October 4, 2011
One Savings Goal Better Than Many
Saving money. No financial behavior is more important in this era of DIY retirement planning. And yet few things are more difficult for more people.
To prod low-income people to save a little, foundations and the government design clever financial products or incentives – some work, some don’t. Academic researchers divine psychological tricks or behavioral mechanisms that might spur saving. Automatic enrollment in employer-supported 401(k)s is one such success story.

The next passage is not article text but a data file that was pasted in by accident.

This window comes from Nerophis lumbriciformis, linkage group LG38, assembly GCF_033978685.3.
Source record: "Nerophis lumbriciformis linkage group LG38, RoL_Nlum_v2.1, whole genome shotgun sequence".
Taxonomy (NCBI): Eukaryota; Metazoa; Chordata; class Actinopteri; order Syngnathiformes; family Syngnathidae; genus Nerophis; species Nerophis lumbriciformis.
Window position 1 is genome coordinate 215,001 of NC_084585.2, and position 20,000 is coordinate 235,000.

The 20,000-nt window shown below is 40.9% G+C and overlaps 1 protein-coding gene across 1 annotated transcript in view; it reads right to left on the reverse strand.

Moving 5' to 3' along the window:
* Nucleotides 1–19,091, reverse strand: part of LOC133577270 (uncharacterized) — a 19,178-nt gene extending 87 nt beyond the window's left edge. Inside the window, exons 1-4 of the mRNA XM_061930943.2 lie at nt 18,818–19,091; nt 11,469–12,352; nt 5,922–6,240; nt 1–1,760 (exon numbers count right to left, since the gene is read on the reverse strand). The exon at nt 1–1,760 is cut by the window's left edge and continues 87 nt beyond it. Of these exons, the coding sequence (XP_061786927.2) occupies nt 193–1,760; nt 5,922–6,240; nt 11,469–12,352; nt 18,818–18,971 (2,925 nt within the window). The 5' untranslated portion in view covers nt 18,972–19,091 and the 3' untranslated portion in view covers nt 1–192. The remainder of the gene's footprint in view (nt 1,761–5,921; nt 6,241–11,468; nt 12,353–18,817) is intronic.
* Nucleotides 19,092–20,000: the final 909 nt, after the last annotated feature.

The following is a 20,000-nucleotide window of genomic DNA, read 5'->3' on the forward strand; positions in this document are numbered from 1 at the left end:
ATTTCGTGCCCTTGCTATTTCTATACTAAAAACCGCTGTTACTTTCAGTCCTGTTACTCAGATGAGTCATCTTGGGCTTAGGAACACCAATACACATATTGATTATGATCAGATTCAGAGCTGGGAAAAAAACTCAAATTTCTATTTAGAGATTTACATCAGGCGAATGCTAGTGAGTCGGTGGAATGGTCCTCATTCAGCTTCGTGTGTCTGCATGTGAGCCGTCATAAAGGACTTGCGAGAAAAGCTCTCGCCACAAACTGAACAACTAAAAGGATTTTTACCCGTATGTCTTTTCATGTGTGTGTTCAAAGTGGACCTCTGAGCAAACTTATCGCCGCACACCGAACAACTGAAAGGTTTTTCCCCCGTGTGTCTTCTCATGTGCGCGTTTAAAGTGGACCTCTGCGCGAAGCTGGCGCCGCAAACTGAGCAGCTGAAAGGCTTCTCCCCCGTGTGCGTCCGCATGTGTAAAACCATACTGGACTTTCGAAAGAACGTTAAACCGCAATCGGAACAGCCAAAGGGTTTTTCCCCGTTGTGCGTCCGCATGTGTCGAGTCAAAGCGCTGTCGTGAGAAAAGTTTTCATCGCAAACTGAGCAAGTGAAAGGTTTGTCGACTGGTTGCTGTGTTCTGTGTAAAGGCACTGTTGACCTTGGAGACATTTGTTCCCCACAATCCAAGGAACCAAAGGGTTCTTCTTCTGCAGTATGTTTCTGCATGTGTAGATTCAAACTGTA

A different solution to the savings conundrum comes from two marketing professors at the University of Toronto. Experimenting on subjects around the world – residents of a small town in India, Canadian college students, parents in Hong Kong – they found that individuals are more successful savers if they identify and work toward a single goal. Setting multiple, competing goals – college, retirement, summer vacation, a new kitchen, and the Christmas fund – was less effective and even counterproductive.
“When people have multiple goals, they cannot decide which one is more important,” said author Min Zhao, whose paper with Dilip Soman is forthcoming in December’s Journal of Marketing Research. “They say, ‘I cannot decide. Maybe I’ll just do this later, and I might not do anything.’ ” …Learn More